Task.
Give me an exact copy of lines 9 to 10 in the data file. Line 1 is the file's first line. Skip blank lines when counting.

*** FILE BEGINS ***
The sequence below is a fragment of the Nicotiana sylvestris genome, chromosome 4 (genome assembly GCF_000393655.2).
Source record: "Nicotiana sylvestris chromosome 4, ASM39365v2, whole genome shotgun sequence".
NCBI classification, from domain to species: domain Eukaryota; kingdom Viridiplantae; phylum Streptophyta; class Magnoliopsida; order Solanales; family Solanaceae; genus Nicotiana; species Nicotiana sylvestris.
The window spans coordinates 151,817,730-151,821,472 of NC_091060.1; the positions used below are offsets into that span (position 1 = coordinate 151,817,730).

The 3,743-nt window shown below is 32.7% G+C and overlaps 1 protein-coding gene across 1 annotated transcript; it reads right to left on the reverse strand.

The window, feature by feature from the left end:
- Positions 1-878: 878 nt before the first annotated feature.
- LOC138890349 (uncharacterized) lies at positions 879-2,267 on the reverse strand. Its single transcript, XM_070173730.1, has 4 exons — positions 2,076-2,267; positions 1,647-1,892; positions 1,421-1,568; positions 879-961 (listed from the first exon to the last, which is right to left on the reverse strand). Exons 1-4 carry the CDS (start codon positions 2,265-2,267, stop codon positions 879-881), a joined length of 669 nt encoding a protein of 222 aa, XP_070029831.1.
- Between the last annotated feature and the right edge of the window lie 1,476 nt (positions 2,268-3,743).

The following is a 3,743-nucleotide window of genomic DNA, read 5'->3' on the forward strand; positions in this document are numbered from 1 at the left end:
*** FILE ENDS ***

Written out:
- Between the last annotated feature and the right edge of the window lie 1,476 nt (positions 2,268-3,743).

The following is a 3,743-nucleotide window of genomic DNA, read 5'->3' on the forward strand; positions in this document are numbered from 1 at the left end: